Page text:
Radinovich, as he’s done multiple times, owned up to his history of parking and traffic citations, but ended his confessional with a seemingly flippant remark.

“They’re parking and traffic tickets,” the 32-year-old said, “everybody has them.”

As the hourlong debate advanced, Radinovich moved to the edge of his seat. The one-term state legislator and longtime political insider from Ironton, showed a nimble mind, capable of reaching deep into policy. Stauber was less the political savant and more the opportunistic bulldog. While lacking the clout of a robust campaign, Sandman served up common-sense wisdom throughout the forum.

“If you’re brown, you’re going down — that has got to stop,” Sandman said about immigration reform, wondering aloud why European immigrants don’t seem to be so targeted.

Stauber struck a high note early when he said the country needed to get over its stigmas associated with mental illness.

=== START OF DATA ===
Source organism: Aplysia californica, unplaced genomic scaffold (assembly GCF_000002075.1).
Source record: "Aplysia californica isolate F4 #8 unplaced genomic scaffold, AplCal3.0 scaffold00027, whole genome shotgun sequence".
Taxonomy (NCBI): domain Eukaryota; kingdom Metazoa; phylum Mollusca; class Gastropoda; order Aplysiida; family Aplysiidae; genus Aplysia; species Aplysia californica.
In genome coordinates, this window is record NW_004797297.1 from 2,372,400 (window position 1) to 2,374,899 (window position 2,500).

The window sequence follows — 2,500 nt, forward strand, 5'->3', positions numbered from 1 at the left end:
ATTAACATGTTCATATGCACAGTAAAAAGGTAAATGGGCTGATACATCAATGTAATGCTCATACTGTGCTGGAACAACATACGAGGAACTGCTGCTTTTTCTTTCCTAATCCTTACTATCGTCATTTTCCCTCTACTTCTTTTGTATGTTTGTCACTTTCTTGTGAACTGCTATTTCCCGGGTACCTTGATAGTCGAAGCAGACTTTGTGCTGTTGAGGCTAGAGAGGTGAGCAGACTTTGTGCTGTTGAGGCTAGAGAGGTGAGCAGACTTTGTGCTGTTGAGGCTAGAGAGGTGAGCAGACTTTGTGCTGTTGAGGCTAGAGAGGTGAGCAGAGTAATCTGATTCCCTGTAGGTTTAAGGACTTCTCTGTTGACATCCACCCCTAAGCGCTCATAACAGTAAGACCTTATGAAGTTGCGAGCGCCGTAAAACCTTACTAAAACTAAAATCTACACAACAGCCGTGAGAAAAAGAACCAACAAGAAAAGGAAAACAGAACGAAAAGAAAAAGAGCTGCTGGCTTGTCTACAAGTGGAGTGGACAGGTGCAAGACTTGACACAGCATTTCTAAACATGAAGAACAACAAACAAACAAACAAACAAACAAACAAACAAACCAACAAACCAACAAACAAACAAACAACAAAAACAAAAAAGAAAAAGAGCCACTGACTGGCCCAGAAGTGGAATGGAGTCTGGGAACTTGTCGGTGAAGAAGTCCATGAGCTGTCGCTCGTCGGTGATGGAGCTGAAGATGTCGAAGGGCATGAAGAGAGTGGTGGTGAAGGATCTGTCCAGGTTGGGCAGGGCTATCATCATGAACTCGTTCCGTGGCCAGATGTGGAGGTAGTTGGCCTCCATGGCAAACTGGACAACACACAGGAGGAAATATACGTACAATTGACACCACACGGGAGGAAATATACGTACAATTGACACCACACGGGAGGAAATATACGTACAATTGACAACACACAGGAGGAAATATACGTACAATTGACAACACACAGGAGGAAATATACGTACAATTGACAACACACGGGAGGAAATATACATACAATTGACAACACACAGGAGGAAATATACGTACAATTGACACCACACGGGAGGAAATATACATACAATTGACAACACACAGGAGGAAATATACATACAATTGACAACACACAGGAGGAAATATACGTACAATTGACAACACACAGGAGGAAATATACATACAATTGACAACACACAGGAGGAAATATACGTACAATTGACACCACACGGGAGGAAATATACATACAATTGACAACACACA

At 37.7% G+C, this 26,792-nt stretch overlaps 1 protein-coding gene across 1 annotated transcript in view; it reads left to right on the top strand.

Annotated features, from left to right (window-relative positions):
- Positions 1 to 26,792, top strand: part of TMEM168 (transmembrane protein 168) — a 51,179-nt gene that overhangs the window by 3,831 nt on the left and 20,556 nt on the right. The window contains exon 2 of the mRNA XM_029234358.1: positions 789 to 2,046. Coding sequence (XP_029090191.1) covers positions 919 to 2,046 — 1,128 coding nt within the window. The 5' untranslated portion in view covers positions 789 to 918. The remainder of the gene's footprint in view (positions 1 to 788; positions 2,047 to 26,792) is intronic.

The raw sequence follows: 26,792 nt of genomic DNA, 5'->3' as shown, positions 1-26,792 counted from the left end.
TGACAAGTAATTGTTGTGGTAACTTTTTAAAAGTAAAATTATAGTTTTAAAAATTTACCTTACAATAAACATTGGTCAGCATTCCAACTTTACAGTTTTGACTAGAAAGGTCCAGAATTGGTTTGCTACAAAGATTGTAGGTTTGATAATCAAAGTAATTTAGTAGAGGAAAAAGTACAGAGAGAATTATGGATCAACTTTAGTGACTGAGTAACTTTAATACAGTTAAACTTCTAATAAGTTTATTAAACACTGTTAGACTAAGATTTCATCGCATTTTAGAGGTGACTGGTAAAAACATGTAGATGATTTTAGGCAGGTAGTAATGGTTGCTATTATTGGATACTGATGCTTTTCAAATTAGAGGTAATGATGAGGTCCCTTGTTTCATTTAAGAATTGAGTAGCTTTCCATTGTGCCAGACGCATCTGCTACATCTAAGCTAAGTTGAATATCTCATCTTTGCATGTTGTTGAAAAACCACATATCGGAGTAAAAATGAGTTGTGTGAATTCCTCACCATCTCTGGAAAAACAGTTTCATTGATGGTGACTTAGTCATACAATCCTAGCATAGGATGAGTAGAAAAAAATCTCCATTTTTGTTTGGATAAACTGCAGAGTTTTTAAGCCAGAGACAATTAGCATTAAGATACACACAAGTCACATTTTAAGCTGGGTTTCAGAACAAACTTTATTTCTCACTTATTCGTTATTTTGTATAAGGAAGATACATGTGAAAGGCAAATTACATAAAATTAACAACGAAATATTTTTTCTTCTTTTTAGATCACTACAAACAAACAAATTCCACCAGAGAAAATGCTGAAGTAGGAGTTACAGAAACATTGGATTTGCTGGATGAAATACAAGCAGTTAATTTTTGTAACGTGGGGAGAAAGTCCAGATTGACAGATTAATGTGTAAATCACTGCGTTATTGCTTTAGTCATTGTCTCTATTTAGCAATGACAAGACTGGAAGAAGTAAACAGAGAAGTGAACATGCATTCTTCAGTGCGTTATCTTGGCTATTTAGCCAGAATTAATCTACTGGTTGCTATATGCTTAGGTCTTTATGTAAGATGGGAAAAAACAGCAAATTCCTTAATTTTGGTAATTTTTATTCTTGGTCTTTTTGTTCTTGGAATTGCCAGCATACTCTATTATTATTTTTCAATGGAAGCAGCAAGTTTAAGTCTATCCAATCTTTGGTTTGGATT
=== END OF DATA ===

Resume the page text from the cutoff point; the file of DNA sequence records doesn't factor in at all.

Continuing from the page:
Radinovich creatively called rural broadband the most important infrastructure issue of the day. On the same topic, Stauber, of Hermantown, mustered the example of the Twin Ports Interchange, or “can of worms” section of Interstate 35 through Lincoln Park in Duluth — a $205 million rebuild long scheduled now for 2019. Stauber seemed to sense his mastery of the obvious and later came back around to say he’d pick up retiring 8th District Rep. Rick Nolan’s advocacy for upgrading the vital Soo Locks on the Great Lakes.

Radinovich, though, seemed to stumble on the topic of copper-nickel mining, fumbling through nuanced answers. Stauber picked it out and taunted his opponent, saying Radinovich was doing the “Texas two-step.”